A biting wind wailed through the door as a tall, weathered traveler stepped into the small inn. As he entered, the noise in the crowded lobby grew perceivably quieter and a few eyes darted his way. Failing to recognize a familiar face, the crowd quickly returned to their conversations and the noise in the inn returned to its previous roar.
No longer under the crowd's scrutiny, the cloaked traveler took a moment to assess the inn. It was small, or at least gave the illusion of being small since the place was packed near to capacity. Perhaps cozy was a more appropriate term. Yes, the traveler thought to himself, the inn was… cozy. The far wall was lined with fireplaces, each aglow with crackling fire. In the warm glow of the fires and the soft din of small talk, one could almost forget about the storm raging just outside the shuttered windows.
Convienced that the inn would provide adequate shelter and comfort for the night, the stranger approached the main counter where a wrinkled old man sat hunched over on a stool, apearantly asleep. The traveler hesitated for a moment, debating over whether or not it would be rude to wake the poor man from his rest. But then again, wasn't it rude for the man to fall asleep on the job in the first place? A brief smile crossed his face as he debated this apparent irony of ediqete. These days, nothing seemed simple, not like they had when he was young and full of ideals about right and wrong, good and evil. Those days were long gone, however, and the black and white virtues he had once been willing to die for had faded into the grey of day to day survival. Thinking on this, the traveler suddenly felt very old. He was mercifully spared from his nostalgia, however, when the old man behind the counter suddenly cleared his throat and sat upright, or at least as close to up right as his narled old spine would allow.
The old man looked at the traveler through glazed eyes, nearly hidden in the sea of wrinkles that comprised his face and in a raspy, but not unkind voice asked, "What can I do for ya, sonny?"
"I'd like a room for the night and a warm meal, sir," the traveler responded in a rough voice.
"Aye. Your room'll be da first one on the left, right up dem stairs." The man pointed a bony finger toward the far end of the room where a staircase disappeared into the darkness of the inn's second floor. "Can I intrest you in a mug 'o ale to warm ye bones? Best in town. Draws quite a crowd as you can see."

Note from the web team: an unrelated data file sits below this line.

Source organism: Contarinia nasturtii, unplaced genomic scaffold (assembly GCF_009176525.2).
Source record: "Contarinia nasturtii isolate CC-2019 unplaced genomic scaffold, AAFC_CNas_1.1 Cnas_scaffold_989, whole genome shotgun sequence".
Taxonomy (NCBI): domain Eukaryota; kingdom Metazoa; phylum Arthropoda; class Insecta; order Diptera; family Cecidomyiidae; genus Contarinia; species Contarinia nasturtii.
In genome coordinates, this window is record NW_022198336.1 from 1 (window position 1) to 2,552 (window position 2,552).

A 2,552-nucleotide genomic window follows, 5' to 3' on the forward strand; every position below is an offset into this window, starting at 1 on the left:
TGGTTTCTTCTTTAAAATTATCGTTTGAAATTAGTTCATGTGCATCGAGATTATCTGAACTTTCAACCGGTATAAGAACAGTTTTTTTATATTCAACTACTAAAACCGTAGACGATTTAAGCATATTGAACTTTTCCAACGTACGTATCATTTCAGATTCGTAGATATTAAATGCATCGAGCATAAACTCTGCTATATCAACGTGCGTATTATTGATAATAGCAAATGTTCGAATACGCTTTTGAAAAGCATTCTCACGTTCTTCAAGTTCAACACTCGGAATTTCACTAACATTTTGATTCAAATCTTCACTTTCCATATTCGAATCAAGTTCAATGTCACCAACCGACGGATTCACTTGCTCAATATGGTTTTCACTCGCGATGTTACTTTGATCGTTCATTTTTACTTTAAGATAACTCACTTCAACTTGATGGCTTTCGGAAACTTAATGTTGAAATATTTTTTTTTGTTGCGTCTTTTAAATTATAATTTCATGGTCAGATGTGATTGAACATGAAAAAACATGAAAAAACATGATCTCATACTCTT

"Sounds good. And a slab of mutton if you got any."
"Sure thing. Have ya a seat and the waitress'll bring it out right quick."
The stranger nodded in appreciation and threw a few coins on the counter before heading into the inn's tavern. As he entered the lobby he walked with heavy and deliberate steps, and moved as though his joints were stiff and sore. The long, weather-beaten cloak he wore seemed to fit him strangely. It was bulged and lumpy, and outlined broad shoulders that didn't seem entirely natural. No one seemed to notice however, seeing as everyone's attention was devoted to eating or conversation, and even the occasional sideways glance revealed nothing in the dim glow of the fires.
The innkeeper had spoken the truth about drawing a crowd, yet the ale's quality had yet to be confirmed or denied. The heavy oak tables scattered around the bar were packed with patrons, and even the benches lining the walls were filled. Being on the outskirts of town, this inn had quickly become a favorite of the local farmers and merchants. Scanning the room, the weary traveler finally located a table that wasn't filled nearly to capacity. In a dark corner of the room, far from the inviting glow of the many fireplaces, sat an old man. He sat alone with his back to the door, surrounded in a cloud of smoke from an eloquently carved pipe he was pensively smoking. His thinning hair was long and grey and he wore a beard that reached nearly to his waistline. As the traveler approached the table he caught a wiff of the exotic tobacco the man was smoking and savored the sweet smell, far superior to the sorry stuff sold in the local market.
"Care to join me?" the old man asked, without turning to face the stranger. "It's been awhile since I've had company, and I'd enjoy hearing any news you have from abroad."